When people think about carbon, they rarely think of it as a building block of plastics and of common items in everyday life, from headphones to clothing to car parts. Paul Chirik, the Edwards S. Sanford Professor of Chemistry, recently discovered a new molecule and process for chemically recycling plastics, opening the door to sequestering carbon in the things we use and managing plastic waste on a large scale.
His research team, including first author of the study Megan Mohadjer Beromi, found that the common molecule, butadiene, which is produced in mass as a byproduct of fossil fuel development and also is an abundant organic compound, could be turned into a new polymer, oligocyclobutane, referred to as the “polymers of squares.” Polymers, long chain-like molecules, are the foundation of plastics. Oligocyclobutane has properties that can not only make a hard, strong plastic, but in a rare feature, can also be chemically broken down and returned back to butadiene. The process of both creating the polymer and recovering the building block, butadiene, relies on a unique iron catalyst, which the team discovered. It is the only known trigger that enables both the creation of this new plastic base and the reversibility of the process.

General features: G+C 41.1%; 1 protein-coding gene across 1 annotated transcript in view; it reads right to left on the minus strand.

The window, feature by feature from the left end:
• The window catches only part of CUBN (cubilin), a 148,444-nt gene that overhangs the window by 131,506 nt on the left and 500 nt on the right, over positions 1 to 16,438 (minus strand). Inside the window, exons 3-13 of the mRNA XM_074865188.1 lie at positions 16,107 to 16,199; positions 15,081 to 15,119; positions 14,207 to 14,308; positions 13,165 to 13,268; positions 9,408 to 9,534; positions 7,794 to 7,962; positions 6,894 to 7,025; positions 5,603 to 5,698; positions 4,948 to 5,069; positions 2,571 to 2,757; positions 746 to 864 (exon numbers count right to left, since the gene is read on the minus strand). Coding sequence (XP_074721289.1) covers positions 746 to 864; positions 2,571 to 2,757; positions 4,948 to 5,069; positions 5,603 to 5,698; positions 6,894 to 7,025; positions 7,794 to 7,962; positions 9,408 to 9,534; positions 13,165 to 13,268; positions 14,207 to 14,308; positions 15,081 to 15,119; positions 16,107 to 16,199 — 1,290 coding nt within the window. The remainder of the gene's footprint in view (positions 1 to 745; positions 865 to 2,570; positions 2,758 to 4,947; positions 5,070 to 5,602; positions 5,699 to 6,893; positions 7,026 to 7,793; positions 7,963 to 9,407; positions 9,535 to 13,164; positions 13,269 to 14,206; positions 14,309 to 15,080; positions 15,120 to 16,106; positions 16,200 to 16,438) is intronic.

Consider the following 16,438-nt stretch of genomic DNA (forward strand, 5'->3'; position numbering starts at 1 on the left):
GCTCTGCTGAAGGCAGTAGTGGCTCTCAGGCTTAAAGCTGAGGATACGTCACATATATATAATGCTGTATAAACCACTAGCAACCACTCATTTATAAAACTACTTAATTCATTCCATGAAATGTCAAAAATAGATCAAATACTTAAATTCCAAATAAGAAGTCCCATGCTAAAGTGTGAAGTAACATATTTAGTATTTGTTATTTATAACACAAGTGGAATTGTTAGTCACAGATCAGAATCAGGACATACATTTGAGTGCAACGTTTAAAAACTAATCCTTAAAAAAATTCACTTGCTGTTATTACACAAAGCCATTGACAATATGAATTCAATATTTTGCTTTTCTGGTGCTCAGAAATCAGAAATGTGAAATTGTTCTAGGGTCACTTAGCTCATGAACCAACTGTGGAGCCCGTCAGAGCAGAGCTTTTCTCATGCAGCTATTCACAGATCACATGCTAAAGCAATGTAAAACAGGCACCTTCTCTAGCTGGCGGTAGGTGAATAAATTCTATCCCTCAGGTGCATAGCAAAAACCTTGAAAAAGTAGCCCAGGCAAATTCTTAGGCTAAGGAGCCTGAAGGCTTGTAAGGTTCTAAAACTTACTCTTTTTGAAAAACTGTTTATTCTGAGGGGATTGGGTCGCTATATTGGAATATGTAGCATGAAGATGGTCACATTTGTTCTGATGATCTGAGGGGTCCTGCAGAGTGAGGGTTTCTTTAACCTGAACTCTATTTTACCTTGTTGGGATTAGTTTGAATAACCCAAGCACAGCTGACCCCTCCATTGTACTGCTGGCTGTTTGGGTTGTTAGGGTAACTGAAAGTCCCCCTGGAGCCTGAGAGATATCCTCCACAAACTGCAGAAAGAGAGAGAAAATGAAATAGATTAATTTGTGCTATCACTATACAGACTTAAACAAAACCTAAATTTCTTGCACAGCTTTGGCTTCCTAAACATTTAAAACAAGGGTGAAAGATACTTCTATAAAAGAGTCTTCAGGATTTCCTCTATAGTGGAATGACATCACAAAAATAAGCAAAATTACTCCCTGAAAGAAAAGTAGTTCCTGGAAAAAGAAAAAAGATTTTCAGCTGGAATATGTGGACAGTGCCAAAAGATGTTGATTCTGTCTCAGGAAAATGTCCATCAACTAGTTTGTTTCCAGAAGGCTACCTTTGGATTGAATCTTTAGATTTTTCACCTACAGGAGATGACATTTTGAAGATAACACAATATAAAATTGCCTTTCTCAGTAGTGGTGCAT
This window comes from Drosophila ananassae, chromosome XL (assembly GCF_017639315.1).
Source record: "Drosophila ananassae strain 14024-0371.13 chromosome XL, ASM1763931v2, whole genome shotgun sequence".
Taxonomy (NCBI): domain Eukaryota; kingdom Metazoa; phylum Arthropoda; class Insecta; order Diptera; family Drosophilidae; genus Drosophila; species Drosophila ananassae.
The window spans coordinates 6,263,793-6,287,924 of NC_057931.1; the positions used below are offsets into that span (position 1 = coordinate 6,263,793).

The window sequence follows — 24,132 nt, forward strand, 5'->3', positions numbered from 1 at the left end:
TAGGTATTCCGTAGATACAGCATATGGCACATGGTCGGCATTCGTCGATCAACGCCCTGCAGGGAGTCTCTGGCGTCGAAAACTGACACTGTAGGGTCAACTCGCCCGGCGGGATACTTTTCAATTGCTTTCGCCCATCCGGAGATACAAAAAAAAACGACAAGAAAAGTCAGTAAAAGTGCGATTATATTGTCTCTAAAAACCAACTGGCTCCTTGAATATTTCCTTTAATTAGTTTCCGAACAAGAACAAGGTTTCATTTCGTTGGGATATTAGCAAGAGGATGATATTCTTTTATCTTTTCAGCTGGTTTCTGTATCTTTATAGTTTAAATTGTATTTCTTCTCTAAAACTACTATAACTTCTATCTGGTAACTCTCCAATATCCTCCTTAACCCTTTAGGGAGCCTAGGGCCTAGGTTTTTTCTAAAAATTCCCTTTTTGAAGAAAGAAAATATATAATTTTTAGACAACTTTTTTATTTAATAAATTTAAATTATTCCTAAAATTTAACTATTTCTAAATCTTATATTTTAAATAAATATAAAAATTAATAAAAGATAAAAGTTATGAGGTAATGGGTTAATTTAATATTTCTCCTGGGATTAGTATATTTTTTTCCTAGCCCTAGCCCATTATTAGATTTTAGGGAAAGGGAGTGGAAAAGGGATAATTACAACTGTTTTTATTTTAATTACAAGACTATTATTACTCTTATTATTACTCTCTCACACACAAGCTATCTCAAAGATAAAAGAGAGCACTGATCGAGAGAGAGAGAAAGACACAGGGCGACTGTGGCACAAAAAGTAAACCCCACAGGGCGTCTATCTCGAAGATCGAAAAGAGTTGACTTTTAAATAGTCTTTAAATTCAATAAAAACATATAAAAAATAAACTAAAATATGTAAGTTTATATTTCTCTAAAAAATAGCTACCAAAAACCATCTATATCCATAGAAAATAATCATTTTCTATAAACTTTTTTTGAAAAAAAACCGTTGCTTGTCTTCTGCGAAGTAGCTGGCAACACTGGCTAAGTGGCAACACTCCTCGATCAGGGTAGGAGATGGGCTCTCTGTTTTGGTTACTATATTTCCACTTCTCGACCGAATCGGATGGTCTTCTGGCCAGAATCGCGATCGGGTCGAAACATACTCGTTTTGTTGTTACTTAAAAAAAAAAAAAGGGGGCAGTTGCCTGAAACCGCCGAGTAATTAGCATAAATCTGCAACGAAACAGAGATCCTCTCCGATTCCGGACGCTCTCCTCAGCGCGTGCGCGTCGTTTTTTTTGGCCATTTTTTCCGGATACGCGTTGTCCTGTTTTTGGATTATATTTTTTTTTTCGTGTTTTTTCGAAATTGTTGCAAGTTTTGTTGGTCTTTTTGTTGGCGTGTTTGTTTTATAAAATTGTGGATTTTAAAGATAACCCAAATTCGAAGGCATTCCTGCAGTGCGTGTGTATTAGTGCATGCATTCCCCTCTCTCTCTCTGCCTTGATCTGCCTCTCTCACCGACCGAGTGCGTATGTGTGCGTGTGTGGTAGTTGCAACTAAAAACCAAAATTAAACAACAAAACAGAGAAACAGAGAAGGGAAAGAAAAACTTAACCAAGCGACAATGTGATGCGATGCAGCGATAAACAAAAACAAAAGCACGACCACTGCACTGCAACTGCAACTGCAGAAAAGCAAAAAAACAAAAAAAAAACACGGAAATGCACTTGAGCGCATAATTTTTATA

In this Q&A, Chirik comments on what challenges are left to refine the chemical process and how it could be scaled, along his vision for a world in which carbon pollution is effectively managed.